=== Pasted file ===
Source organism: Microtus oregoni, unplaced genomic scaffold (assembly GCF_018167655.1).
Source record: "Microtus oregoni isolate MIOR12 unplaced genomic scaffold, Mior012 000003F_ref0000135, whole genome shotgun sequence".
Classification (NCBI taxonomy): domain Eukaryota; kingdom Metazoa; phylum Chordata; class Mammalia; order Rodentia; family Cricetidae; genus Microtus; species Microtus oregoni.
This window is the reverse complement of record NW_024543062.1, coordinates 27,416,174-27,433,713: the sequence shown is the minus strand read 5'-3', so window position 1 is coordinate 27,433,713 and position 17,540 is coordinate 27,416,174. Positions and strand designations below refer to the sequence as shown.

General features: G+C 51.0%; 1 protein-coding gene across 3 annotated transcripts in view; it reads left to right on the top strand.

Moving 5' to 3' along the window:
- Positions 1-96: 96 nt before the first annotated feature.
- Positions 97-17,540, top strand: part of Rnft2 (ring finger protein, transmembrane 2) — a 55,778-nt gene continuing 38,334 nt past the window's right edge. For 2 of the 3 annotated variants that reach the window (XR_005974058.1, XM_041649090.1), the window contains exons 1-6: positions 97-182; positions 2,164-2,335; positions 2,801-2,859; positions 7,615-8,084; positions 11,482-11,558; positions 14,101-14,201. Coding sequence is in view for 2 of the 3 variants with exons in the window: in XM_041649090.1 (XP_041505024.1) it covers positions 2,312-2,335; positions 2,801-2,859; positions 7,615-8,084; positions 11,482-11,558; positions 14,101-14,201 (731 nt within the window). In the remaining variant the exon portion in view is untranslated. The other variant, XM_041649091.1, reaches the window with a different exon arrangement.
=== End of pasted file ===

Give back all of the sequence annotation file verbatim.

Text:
Source organism: Microtus oregoni, unplaced genomic scaffold (assembly GCF_018167655.1).
Source record: "Microtus oregoni isolate MIOR12 unplaced genomic scaffold, Mior012 000003F_ref0000135, whole genome shotgun sequence".
Classification (NCBI taxonomy): domain Eukaryota; kingdom Metazoa; phylum Chordata; class Mammalia; order Rodentia; family Cricetidae; genus Microtus; species Microtus oregoni.
This window is the reverse complement of record NW_024543062.1, coordinates 27,416,174-27,433,713: the sequence shown is the minus strand read 5'-3', so window position 1 is coordinate 27,433,713 and position 17,540 is coordinate 27,416,174. Positions and strand designations below refer to the sequence as shown.

General features: G+C 51.0%; 1 protein-coding gene across 3 annotated transcripts in view; it reads left to right on the top strand.

Moving 5' to 3' along the window:
- Positions 1-96: 96 nt before the first annotated feature.
- Positions 97-17,540, top strand: part of Rnft2 (ring finger protein, transmembrane 2) — a 55,778-nt gene continuing 38,334 nt past the window's right edge. For 2 of the 3 annotated variants that reach the window (XR_005974058.1, XM_041649090.1), the window contains exons 1-6: positions 97-182; positions 2,164-2,335; positions 2,801-2,859; positions 7,615-8,084; positions 11,482-11,558; positions 14,101-14,201. Coding sequence is in view for 2 of the 3 variants with exons in the window: in XM_041649090.1 (XP_041505024.1) it covers positions 2,312-2,335; positions 2,801-2,859; positions 7,615-8,084; positions 11,482-11,558; positions 14,101-14,201 (731 nt within the window). In the remaining variant the exon portion in view is untranslated. The other variant, XM_041649091.1, reaches the window with a different exon arrangement.